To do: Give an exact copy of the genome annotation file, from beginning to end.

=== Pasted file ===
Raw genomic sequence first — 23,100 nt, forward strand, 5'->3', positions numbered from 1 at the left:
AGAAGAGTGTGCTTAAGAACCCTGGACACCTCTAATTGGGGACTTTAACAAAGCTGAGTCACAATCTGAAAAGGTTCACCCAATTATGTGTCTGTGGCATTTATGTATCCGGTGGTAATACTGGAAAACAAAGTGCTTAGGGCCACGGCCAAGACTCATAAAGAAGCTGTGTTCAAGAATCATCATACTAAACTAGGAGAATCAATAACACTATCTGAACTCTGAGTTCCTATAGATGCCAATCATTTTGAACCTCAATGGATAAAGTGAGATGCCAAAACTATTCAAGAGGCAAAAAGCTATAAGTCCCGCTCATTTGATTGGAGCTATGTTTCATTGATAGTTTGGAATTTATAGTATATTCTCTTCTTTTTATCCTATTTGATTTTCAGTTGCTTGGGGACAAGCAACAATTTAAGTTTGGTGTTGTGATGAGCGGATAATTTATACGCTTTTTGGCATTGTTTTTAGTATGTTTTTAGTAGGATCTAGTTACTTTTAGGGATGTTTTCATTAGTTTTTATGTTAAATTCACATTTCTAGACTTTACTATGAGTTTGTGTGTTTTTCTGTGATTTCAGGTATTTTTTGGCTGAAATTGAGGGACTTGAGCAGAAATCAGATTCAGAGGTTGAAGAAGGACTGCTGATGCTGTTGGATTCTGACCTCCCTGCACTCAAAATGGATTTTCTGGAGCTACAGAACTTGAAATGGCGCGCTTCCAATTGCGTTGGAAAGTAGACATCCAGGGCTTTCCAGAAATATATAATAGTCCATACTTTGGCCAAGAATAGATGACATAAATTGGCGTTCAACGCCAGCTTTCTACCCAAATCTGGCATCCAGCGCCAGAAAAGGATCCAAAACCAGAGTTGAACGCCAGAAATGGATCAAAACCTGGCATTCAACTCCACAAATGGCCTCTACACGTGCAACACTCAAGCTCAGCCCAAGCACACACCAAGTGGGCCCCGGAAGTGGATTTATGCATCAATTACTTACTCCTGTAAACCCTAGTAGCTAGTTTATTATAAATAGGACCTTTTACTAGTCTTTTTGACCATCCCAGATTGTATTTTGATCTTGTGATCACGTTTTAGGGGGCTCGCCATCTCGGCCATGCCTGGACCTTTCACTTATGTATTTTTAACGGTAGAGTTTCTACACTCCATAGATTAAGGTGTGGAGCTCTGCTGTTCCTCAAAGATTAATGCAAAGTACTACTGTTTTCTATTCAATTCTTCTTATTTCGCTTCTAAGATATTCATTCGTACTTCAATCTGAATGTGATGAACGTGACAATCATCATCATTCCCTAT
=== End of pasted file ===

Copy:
Raw genomic sequence first — 23,100 nt, forward strand, 5'->3', positions numbered from 1 at the left:
AGAAGAGTGTGCTTAAGAACCCTGGACACCTCTAATTGGGGACTTTAACAAAGCTGAGTCACAATCTGAAAAGGTTCACCCAATTATGTGTCTGTGGCATTTATGTATCCGGTGGTAATACTGGAAAACAAAGTGCTTAGGGCCACGGCCAAGACTCATAAAGAAGCTGTGTTCAAGAATCATCATACTAAACTAGGAGAATCAATAACACTATCTGAACTCTGAGTTCCTATAGATGCCAATCATTTTGAACCTCAATGGATAAAGTGAGATGCCAAAACTATTCAAGAGGCAAAAAGCTATAAGTCCCGCTCATTTGATTGGAGCTATGTTTCATTGATAGTTTGGAATTTATAGTATATTCTCTTCTTTTTATCCTATTTGATTTTCAGTTGCTTGGGGACAAGCAACAATTTAAGTTTGGTGTTGTGATGAGCGGATAATTTATACGCTTTTTGGCATTGTTTTTAGTATGTTTTTAGTAGGATCTAGTTACTTTTAGGGATGTTTTCATTAGTTTTTATGTTAAATTCACATTTCTAGACTTTACTATGAGTTTGTGTGTTTTTCTGTGATTTCAGGTATTTTTTGGCTGAAATTGAGGGACTTGAGCAGAAATCAGATTCAGAGGTTGAAGAAGGACTGCTGATGCTGTTGGATTCTGACCTCCCTGCACTCAAAATGGATTTTCTGGAGCTACAGAACTTGAAATGGCGCGCTTCCAATTGCGTTGGAAAGTAGACATCCAGGGCTTTCCAGAAATATATAATAGTCCATACTTTGGCCAAGAATAGATGACATAAATTGGCGTTCAACGCCAGCTTTCTACCCAAATCTGGCATCCAGCGCCAGAAAAGGATCCAAAACCAGAGTTGAACGCCAGAAATGGATCAAAACCTGGCATTCAACTCCACAAATGGCCTCTACACGTGCAACACTCAAGCTCAGCCCAAGCACACACCAAGTGGGCCCCGGAAGTGGATTTATGCATCAATTACTTACTCCTGTAAACCCTAGTAGCTAGTTTATTATAAATAGGACCTTTTACTAGTCTTTTTGACCATCCCAGATTGTATTTTGATCTTGTGATCACGTTTTAGGGGGCTCGCCATCTCGGCCATGCCTGGACCTTTCACTTATGTATTTTTAACGGTAGAGTTTCTACACTCCATAGATTAAGGTGTGGAGCTCTGCTGTTCCTCAAAGATTAATGCAAAGTACTACTGTTTTCTATTCAATTCTTCTTATTTCGCTTCTAAGATATTCATTCGTACTTCAATCTGAATGTGATGAACGTGACAATCATCATCATTCCCTAT